Evaluating Recipes for Development Success
(World Bank, 2007-09-30) Dixit, Avinash
Evaluating Recipes for Development Success Avinash Dixit This article offers a provocative critique of the ability of research on the impact of institutions on growth to offer immediate and practical recommendations for reforming and redesigning institutions in developing countries and transition economies. The article suggests a Bayesian diagnostic procedure to identify the causes of economic failure in an individual country as a first step toward remedying the failure. The main purpose of the most scholarly research, both theoretical and empirical, is to improve our understanding of the phenomena and processes being studied. In the concluding section, I suggest a framework or methodology of research that combines general conceptual and empirical findings from academic research and the experience of practitioners to help narrow or identify the causes of failures in individual countries. Besley and Burgess (2002), using panel data from India, find that an informed and active electorate leads to effective incentives for governments to respond to economic problems and that mass media play an important part. Acemoglu (2003) argues that the lack of third-party enforcement in political contracts makes it harder to make credible commitments, and that this explains the absence of a Coase theorem ensuring efficient outcomes in political bargaining. Finally, the theoretical literature, using a repeated-game framework, shows how a partial improvement of an imperfect formal system, by providing a better outside alternative and thereby lessening the harmful consequences of breaking a relational contract, can worsen the outcomes of the informal system (Baker, Gibbons, and Murphy 1994; Dixit 2004). They find that a country's initial conditions are more important than policy changes in determining its economic performance during the first few years of transition; that is, whether the reforms are rapid or gradual is less important. Pmn Avinash Dixit 151 If we observe a particular effect, say E7, then the Bayesian posterior probability that a particular cause, say C5, is present becomes p P Pm 5 5;7 : i 1 pi Pi;7 If we want to be nearly certain whether a cause, say C5, is present, we need to find an outcome, say E7, which will more typically be a cluster of outcomes or symptoms and might be called a "syndrome," such that It is very unlikely to occur when the underlying cause is any other cause, that is, Pi7 is close to It is very likely to occur when C5 is present, that is, P5,7 is close to one, so the rest of the P5,j's are close to zero, and if some other effect is observed, the posterior probability of C5 becomes close to zero.
Inside Decentralization
(World Bank, 2007-09-30) Umansky, Ilana ; Vegas, Emiliana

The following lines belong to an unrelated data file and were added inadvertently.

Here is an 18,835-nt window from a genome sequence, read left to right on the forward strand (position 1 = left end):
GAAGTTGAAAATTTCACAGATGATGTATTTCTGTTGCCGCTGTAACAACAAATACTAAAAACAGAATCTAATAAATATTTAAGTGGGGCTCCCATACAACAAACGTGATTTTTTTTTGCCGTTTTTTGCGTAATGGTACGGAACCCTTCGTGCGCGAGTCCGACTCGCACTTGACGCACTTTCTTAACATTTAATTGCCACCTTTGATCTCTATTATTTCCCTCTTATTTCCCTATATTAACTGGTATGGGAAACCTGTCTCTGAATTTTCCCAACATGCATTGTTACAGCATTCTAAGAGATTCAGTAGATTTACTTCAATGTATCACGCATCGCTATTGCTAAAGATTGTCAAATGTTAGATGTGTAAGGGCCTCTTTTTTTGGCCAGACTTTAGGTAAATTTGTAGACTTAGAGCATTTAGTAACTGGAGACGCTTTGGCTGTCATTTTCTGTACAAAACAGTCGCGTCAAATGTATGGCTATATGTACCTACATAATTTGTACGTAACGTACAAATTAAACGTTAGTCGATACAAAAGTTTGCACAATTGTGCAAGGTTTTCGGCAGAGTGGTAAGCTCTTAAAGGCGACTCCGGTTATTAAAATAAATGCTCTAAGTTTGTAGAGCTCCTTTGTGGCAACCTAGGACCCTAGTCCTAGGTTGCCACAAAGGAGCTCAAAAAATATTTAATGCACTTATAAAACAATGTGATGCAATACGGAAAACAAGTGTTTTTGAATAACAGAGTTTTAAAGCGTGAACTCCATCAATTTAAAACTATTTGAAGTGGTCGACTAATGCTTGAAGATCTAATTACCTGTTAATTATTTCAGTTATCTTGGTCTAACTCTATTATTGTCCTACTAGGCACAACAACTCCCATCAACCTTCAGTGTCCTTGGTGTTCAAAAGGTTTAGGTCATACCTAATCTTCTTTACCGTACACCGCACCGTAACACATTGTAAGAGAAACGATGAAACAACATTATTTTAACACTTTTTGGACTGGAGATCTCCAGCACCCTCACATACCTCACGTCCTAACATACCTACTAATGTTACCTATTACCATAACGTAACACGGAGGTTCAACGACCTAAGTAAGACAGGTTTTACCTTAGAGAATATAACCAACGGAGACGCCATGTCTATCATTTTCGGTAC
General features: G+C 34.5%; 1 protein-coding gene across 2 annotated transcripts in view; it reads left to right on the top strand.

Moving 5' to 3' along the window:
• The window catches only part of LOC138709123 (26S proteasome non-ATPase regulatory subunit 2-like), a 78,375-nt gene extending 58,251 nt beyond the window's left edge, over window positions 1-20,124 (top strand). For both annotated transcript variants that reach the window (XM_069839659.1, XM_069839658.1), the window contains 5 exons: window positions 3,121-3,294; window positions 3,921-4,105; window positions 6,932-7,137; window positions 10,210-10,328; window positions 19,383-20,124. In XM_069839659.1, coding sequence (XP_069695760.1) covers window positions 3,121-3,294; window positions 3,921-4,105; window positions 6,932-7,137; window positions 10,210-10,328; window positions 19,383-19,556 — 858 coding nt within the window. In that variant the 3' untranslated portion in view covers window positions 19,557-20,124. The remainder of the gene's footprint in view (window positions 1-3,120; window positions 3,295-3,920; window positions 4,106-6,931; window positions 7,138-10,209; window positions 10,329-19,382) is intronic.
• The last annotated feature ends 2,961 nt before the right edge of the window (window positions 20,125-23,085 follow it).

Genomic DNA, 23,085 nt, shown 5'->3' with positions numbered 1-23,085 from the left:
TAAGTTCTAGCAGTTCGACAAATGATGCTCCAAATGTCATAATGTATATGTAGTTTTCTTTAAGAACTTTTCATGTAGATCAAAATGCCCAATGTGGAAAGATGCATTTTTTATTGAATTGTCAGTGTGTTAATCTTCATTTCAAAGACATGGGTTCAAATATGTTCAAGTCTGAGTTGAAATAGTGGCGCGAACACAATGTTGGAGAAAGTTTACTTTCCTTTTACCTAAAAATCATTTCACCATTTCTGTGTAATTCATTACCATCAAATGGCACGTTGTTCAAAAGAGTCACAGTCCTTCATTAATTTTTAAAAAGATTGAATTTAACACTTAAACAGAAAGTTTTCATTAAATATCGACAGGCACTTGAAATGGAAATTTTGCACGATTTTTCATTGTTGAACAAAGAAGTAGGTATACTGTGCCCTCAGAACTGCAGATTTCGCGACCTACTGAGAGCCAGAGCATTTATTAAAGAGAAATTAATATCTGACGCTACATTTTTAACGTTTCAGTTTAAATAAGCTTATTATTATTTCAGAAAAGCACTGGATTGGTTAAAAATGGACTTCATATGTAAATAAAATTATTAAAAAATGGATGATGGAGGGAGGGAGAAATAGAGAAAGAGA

Inside Decentralization: How Three Central American School-based Management Reforms Affect Student Learning Through Teacher Incentives Ilana Umansky Emiliana Vegas Despite decentralization reforms of education systems worldwide, there is little empirical evidence about the processes through which decentralization can improve student learning. This article contributes to the understanding of how decentralization reforms can improve learning and shows how education reforms, even when not conceptualized as affecting teacher incentives, can generate important changes for teachers that, in turn, affect student learning. The goal is to broaden the conception of how education reforms affect teachers by influencing teacher incentives and to explore how to design and implement these reforms to maximize their beneficial effects on teaching and learning. This article shows that education reform design should consider the potential impact on teaching quality, even when reforms are not specifically intended to alter the incentives that teachers face. She finds that greater teacher autonomy in implementing projects and designing teaching plans is associated with better student outcomes when school decisionmaking power is close to the level of the teacher. After the war ended, the central government acknowledged the success of these schools in providing education cost-effectively in remote areas and in 1991 decided to expand the program. If a school's choice or assignment into the program is based on expected benefits from participation, such as a school's need or likelihood of success, as is almost certainly the case in the Central American reforms, then the characteristics of those who participate will not be comparable to the characteristics of those who do not. These include evaluation of participating schools before and after the reform; matched comparison, in which a comparison group is chosen to match the observed characteristics of the treatment group; propensity score matching, which involves constructing a comparison group based on its conditional probability of receiving treatment given a set of observable characteristics; and natural experiments, which are naturally occurring experimental conditions due to quirks, isolated changes, or idiosyncrasies in EDUCO Schools Report Significantly More School-level Control Than Comparison Schools in Few Areas Area Ordinary least squares Propensity score matching Determine salary Determine teacher incentives Evaluate teachers Give teacher incentives Hire and fire administration Hire and fire director Hire and fire teachers Spend school money Teachers association activity Teacher supervision 0.05 0.10 20.01 0.03 0.33*** . Conclusions Previous research on educational decentralization has explored the impact of various decentralization reforms on indicators such as student learning and completion.